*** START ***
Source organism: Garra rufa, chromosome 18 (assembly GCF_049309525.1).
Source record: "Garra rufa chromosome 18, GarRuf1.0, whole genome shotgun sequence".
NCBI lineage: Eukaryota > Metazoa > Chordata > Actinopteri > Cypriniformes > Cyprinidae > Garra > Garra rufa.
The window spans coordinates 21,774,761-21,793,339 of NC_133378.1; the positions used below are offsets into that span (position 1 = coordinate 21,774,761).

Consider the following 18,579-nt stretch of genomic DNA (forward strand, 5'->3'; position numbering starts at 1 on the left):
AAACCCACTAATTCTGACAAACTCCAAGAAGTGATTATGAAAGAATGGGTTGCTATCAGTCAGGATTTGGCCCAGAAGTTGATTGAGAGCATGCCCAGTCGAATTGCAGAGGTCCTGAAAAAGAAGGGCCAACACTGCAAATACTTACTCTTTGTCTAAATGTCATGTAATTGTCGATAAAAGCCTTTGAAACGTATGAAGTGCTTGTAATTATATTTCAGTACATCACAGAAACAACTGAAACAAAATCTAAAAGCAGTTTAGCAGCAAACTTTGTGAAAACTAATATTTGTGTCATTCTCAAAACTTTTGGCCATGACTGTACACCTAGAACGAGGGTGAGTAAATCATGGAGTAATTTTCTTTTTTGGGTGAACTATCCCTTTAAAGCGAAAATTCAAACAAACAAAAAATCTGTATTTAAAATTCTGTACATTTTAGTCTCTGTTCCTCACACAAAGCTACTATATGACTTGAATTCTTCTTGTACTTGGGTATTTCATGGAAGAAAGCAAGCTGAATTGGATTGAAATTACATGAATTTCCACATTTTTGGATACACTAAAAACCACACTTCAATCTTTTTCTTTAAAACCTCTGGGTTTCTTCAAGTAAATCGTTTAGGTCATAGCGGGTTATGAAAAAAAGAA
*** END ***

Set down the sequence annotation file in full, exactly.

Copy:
Source organism: Garra rufa, chromosome 18 (assembly GCF_049309525.1).
Source record: "Garra rufa chromosome 18, GarRuf1.0, whole genome shotgun sequence".
NCBI lineage: Eukaryota > Metazoa > Chordata > Actinopteri > Cypriniformes > Cyprinidae > Garra > Garra rufa.
The window spans coordinates 21,774,761-21,793,339 of NC_133378.1; the positions used below are offsets into that span (position 1 = coordinate 21,774,761).

Consider the following 18,579-nt stretch of genomic DNA (forward strand, 5'->3'; position numbering starts at 1 on the left):
AAACCCACTAATTCTGACAAACTCCAAGAAGTGATTATGAAAGAATGGGTTGCTATCAGTCAGGATTTGGCCCAGAAGTTGATTGAGAGCATGCCCAGTCGAATTGCAGAGGTCCTGAAAAAGAAGGGCCAACACTGCAAATACTTACTCTTTGTCTAAATGTCATGTAATTGTCGATAAAAGCCTTTGAAACGTATGAAGTGCTTGTAATTATATTTCAGTACATCACAGAAACAACTGAAACAAAATCTAAAAGCAGTTTAGCAGCAAACTTTGTGAAAACTAATATTTGTGTCATTCTCAAAACTTTTGGCCATGACTGTACACCTAGAACGAGGGTGAGTAAATCATGGAGTAATTTTCTTTTTTGGGTGAACTATCCCTTTAAAGCGAAAATTCAAACAAACAAAAAATCTGTATTTAAAATTCTGTACATTTTAGTCTCTGTTCCTCACACAAAGCTACTATATGACTTGAATTCTTCTTGTACTTGGGTATTTCATGGAAGAAAGCAAGCTGAATTGGATTGAAATTACATGAATTTCCACATTTTTGGATACACTAAAAACCACACTTCAATCTTTTTCTTTAAAACCTCTGGGTTTCTTCAAGTAAATCGTTTAGGTCATAGCGGGTTATGAAAAAAAGAA